What's Inside your [Desktop] computer Graphics Card? SLYT - 6min 28sec
February 12, 2019 4:23 AM   Subscribe

Animated explanation of your desktop graphics cards components and what each part is designed to do. Use a computer? Game on a PC? Ever wonder how those graphics get so pretty? Let's go inside your high-end graphics card with this animation.

This Livewire short article (updated in 2018) is a good intro to the question What Is a Video Card?.

If you'd rather read about how we got the GPU technology we have today, this 2013 TechSpot article looks at the history of Graphic cards.

This PC world 11 image slide-show (also from 2013) purports to list the 10 Most Important Graphics Cards in PC history.

Know of a more recent (or more comprehensive ) edutainment article / video about graphics cards? Please share!
posted by Faintdreams (15 comments total) 30 users marked this as a favorite
 
How apropos, I'm in a computer graphics class this semester. I'm sending that first video to my prof, thanks for posting.
posted by scruffy-looking nerfherder at 6:06 AM on February 12


10 most important graphics cards... No mention of SGI. Sad.
posted by GuyZero at 7:36 AM on February 12 [2 favorites]


I am currently troubleshooting a dying graphics card so this is also apropos for me. Thank you for sharing.
posted by Hermione Granger at 8:31 AM on February 12


*lovingly pets my GTX 950*
posted by Fizz at 8:48 AM on February 12


The primary video link boils down to describing 4 components
  • Cooling system
  • GPU
  • VRAM
  • Voltage regulator
It's a pretty high level treatment.

I'd love to read an intro to programming a modern GPU. The equivalent of an assembly language tutorial, but for a GPU instead of a CPU. Any suggestions?
posted by Nelson at 9:19 AM on February 12 [1 favorite]


Yeah, the main thing the video says is that a video card is a little computer inside your computer with its own processor and memory that differs from the main computer mainly by having thousands of cores optimized for doing one kind of calculation over and over really fast.
posted by straight at 9:40 AM on February 12


What I think is interesting, and wish I knew more about, is the way GPUs are one area where the parallel processing that the computer industry has promised for so long has really taken off. I understand that there are graphics cards that don't actually do any graphics - you use them to offload parallel calculations.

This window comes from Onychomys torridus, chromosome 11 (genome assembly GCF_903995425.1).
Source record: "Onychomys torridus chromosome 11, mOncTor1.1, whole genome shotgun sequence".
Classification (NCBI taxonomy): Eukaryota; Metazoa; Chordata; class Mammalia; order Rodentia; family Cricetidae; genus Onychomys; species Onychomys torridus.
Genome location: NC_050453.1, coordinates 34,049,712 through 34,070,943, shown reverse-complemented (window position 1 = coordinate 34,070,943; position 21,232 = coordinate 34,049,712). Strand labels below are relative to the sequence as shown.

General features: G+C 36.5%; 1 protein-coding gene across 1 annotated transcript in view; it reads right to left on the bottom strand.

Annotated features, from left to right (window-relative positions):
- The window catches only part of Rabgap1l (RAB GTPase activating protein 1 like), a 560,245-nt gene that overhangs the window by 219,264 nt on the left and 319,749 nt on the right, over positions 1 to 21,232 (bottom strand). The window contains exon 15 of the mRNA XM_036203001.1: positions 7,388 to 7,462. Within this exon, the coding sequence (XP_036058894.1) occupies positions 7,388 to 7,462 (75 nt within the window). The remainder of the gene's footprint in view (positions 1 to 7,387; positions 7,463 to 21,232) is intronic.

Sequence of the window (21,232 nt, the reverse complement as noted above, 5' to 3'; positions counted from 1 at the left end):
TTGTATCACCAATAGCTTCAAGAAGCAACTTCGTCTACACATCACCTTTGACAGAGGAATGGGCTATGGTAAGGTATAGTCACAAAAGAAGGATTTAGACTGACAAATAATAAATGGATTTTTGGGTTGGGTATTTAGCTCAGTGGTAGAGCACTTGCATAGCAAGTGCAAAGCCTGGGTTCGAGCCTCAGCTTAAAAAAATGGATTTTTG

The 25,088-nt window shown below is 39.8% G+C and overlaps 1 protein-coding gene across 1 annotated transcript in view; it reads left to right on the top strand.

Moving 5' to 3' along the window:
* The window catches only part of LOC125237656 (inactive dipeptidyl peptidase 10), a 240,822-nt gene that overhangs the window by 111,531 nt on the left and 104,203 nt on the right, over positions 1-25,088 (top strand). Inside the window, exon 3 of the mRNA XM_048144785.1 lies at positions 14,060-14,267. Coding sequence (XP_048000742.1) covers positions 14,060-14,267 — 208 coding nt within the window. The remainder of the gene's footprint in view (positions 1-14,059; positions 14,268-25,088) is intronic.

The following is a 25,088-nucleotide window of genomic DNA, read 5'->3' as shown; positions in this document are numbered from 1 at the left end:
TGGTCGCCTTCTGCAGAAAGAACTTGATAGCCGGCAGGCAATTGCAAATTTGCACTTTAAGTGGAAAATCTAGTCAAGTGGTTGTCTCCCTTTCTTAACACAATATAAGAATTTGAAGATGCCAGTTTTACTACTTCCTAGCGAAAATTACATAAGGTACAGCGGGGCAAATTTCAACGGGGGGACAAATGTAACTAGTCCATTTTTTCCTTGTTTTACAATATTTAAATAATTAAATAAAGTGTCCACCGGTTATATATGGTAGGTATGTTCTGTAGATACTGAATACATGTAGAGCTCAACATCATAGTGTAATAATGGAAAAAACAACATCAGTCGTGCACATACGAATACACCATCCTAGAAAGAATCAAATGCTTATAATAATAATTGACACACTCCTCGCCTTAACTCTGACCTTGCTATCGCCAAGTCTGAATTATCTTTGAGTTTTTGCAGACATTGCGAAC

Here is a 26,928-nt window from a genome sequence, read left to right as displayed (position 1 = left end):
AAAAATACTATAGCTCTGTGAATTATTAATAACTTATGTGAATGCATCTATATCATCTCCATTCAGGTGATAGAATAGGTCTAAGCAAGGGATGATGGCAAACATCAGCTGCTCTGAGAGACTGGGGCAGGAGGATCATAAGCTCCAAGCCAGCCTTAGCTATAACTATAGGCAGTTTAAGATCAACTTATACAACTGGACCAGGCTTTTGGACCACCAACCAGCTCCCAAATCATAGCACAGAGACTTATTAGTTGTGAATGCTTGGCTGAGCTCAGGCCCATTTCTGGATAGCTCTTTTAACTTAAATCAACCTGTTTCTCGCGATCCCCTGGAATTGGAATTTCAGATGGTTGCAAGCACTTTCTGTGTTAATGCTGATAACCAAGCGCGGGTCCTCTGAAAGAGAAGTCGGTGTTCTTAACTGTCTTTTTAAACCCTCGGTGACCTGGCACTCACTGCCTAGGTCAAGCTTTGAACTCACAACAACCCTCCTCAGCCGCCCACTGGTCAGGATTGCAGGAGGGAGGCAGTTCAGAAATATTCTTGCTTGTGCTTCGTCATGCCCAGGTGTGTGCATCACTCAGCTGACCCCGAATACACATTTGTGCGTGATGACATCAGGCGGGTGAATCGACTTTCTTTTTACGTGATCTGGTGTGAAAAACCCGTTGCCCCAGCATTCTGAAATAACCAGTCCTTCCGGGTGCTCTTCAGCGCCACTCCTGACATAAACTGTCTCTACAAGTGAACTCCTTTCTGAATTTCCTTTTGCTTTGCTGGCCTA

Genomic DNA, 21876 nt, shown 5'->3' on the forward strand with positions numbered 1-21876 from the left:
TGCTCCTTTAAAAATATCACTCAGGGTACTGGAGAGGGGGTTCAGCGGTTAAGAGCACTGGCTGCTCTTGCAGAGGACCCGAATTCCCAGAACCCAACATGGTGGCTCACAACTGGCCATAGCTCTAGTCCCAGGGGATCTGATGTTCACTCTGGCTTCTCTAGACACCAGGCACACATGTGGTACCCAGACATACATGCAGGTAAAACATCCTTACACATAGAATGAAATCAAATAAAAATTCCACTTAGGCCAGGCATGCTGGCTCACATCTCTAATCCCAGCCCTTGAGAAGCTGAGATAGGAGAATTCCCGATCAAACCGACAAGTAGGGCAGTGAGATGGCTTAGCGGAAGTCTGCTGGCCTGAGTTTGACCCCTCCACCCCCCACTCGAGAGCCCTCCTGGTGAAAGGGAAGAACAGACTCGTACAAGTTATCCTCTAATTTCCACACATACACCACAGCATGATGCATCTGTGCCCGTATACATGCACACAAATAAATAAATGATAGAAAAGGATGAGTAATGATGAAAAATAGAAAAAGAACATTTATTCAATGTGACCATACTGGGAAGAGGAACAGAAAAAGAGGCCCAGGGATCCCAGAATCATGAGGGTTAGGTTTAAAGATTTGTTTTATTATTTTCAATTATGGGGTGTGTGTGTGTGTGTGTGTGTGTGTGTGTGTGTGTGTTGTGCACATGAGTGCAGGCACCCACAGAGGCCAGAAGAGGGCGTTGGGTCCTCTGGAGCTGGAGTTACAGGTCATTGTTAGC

posted by Multicellular Exothermic at 9:47 AM on February 12


NVidiocy.
posted by Jessica Savitch's Coke Spoon at 12:09 PM on February 12


The equivalent of an assembly language tutorial, but for a GPU instead of a CPU. Any suggestions?

I'm vaguely aware that there is an OpenGL assembly language (ARB), but personally I'd start with the higher-level and more-often used GLSL; there are a bunch of other shader languages, but it's widespread, capable, and fairly simple.
posted by sfenders at 12:36 PM on February 12 [3 favorites]


there are graphics cards that don't actually do any graphics - you use them to offload parallel calculations.

You can do that with just about any graphics card. The nvidia way, for example, is called cuda. Very useful if you're trying to train a deep neural network on your home PC.
posted by sfenders at 12:40 PM on February 12 [1 favorite]


Very useful if you're trying to train a deep neural network on your home PC.

Isn't everyone?!
posted by Fizz at 1:33 PM on February 12 [2 favorites]


This set of lecture slides has a pretty good description of how a GPU works although it somewhat assumes you know how 3d graphic work in general. I'm sure it would be even better with an actual lecture.
posted by GuyZero at 2:17 PM on February 12


Isn't everyone?!

You joke, but in Silicon Valley, yes, yes they are.
posted by GuyZero at 2:17 PM on February 12 [1 favorite]


Your graphics card has a clot in its brain, and the only way to get it out is to miniaturize you and a ship and inject you into it and have you adventure through the card to the right location and burn the clot out manually while tiny!

Oh, wait, um... this isn't that? Dammit!
posted by hippybear at 1:23 AM on February 13 [1 favorite]


GPU Performance for Game Artists is an article that made the rounds in gamedev circles a couple years ago that happens to give a really good overview.

For learning GPU programming I cannot recommend Shadertoy (WebGL req) enough for its whole “see something cool, edit it and run your modified version instantly” nature. The author (Inigo Quilez aka IQ) has also published exhaustive sets of optimized code for basic raytracing operations, particularly intersection testing. Alternately, if you’d prefer something both more user-friendly and in line with actual game development praxis, Unreal 4 is a free download - just open up any base material and try playing around with the Material Editor, which is basically streamlined visual programming for GPUs in abstract.
posted by Ryvar at 10:01 AM on February 13 [2 favorites]


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